About Ivan’s Case

t 3 What's wrong with the case against Ivan Cantu?

Major case issues

Ineffective assistance

Ineffective Assistance of Counsel

At his trial, Ivan’s defense failed him terribly.

The defense team:

  • presented no witnesses;
  • did not interview witnesses on the state’s witness list prior to trial;
  • failed to call any witnesses for the defense during the guilt/innocence phase;
  • failed to request a defense investigator; failed to request a DNA expert; failed to request a blood spatter expert; failed to request a ballistics expert; failed to request a forensics expert. (The prosecution, on the other hand, had five experts testifying on its behalf.)

Worst of all, Ivan’s defense team did not offer an alternative theory of the crime; instead, in their closing argument they conceded Ivan’s guilt, and only argued whether he should receive a capital sentence.

This disastrous defense could have been salvaged at Ivan’s habeas (appeal), but his defense then raised only a single claim of ineffectiveness at the sentencing stage of his trial, and no claim of ineffectiveness at the guilt/innocence stage.

fingerprint recognition

Newly Uncovered Evidence

Blood-stained clothes

From November 4 until late at night on November 7, Amy Boettcher and Ivan were away on a trip to Arkansas. During the day of November 7, while Ms. Boettcher and Ivan were still away, the police executed a search warrant for Mr. Cantu’s apartment. The lead detective described finding a trashcan in plain view in the kitchen with blood-stained clothes sitting on top.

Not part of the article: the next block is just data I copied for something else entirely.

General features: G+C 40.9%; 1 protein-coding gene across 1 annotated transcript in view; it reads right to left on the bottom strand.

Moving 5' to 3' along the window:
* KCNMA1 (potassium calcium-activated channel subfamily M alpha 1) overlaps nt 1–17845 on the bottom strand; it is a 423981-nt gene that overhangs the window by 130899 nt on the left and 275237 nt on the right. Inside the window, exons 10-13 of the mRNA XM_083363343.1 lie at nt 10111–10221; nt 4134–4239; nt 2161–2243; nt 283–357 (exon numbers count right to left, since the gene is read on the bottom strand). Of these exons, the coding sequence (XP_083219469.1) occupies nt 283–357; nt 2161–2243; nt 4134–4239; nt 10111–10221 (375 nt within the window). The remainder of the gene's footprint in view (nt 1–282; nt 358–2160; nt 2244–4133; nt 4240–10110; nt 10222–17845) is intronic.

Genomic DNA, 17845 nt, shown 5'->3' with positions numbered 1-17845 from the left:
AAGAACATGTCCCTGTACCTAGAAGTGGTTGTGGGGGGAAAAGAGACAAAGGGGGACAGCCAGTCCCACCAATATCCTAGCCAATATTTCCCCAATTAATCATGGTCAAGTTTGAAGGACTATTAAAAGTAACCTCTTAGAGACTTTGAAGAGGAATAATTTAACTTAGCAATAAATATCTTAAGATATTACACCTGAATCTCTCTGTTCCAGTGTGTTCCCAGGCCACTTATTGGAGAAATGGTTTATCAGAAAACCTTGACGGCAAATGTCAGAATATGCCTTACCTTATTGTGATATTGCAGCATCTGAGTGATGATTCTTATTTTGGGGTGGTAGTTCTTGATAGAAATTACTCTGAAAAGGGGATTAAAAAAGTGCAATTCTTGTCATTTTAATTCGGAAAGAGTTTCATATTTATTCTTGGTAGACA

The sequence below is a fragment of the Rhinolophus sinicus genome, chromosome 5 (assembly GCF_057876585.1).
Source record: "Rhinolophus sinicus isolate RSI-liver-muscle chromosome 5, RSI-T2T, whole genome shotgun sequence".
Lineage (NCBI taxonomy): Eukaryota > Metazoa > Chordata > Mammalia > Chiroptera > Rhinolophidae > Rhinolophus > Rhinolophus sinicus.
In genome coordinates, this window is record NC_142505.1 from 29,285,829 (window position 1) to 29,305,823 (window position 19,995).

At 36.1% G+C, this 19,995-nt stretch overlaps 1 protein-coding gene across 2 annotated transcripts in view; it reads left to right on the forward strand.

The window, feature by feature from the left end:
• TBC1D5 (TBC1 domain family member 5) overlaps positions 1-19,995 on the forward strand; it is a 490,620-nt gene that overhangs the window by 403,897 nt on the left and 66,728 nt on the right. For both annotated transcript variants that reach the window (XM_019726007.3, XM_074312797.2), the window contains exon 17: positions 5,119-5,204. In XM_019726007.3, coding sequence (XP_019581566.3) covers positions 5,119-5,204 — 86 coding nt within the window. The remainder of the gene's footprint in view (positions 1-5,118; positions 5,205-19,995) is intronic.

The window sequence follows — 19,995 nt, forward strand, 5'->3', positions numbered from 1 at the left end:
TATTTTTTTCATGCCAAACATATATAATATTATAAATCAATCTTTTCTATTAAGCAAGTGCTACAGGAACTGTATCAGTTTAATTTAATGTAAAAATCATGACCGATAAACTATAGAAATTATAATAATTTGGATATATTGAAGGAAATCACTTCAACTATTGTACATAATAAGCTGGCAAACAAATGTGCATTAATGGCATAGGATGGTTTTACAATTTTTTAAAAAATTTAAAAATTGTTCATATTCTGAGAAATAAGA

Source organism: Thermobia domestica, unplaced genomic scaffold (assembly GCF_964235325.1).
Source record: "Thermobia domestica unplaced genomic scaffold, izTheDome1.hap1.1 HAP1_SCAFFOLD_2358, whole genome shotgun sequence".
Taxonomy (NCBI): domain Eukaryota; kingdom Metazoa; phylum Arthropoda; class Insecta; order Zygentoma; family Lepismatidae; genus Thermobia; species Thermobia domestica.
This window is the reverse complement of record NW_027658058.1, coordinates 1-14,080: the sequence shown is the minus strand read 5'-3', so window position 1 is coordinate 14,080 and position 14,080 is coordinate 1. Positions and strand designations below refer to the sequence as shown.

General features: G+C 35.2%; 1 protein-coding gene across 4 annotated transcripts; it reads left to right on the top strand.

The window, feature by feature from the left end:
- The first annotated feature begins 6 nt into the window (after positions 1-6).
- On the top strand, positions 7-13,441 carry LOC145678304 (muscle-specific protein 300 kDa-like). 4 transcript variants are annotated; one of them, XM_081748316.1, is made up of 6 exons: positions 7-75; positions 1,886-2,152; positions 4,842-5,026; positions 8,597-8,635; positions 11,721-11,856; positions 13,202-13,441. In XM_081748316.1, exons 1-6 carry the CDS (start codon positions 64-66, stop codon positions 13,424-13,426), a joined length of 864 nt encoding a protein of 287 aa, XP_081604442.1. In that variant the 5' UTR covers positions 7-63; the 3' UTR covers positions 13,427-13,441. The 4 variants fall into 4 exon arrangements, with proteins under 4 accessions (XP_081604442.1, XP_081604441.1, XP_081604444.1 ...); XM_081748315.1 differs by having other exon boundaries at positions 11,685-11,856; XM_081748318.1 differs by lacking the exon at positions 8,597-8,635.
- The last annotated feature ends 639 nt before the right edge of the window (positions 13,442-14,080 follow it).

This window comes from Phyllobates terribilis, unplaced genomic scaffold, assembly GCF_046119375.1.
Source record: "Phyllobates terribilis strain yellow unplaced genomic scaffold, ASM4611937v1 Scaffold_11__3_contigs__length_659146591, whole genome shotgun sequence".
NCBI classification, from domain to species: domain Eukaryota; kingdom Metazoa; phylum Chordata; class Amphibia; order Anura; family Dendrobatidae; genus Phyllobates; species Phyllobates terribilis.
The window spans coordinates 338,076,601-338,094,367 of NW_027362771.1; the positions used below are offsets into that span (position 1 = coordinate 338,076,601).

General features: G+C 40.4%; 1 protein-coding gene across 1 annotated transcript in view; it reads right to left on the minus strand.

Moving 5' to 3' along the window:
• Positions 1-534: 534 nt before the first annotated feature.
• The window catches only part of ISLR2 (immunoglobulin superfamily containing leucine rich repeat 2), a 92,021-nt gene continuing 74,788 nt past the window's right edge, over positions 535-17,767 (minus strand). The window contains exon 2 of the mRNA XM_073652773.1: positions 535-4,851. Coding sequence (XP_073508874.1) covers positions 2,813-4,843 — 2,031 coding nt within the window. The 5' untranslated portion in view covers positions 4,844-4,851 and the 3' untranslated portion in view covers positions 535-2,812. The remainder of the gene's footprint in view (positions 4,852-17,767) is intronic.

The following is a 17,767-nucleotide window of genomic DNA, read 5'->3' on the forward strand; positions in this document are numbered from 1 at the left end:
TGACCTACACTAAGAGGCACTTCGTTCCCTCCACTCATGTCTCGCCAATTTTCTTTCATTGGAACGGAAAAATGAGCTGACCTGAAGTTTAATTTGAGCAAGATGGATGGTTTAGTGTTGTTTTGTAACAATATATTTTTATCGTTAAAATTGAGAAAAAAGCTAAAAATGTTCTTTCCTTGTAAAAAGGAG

Several days later, Amy Boettcher gave a statement to the police saying that Ivan had stripped off the bloody jeans and other items and had placed them in the kitchen garbage. At trial, she testified that she had placed the clothes in the trashcan.

However, at approximately 8:25 p.m. on the evening of November 4, 2000—just when Ivan and Ms. Boettcher were arriving in Arkansas—Dallas police officers entered Ivan’s apartment to perform a “wellness check” at the request of his mother, Sylvia Cantu, who was concerned after learning about the deaths of her nephew, Mr. Mosqueda and his fiancé, that Ivan might also be in danger. The officers swept the apartment checking “under beds, closets, tubs” looking to make sure nobody was in distress or dead. They spent about 10 minutes searching the one-bedroom apartment.

In an affidavit sworn on January 29, 2020, one of the officers participating in the wellness check, Susan Iliff, stated that she was “positive” that had the bloody clothing been as displayed in the prosecution’s exhibits at trial, she would have seen it.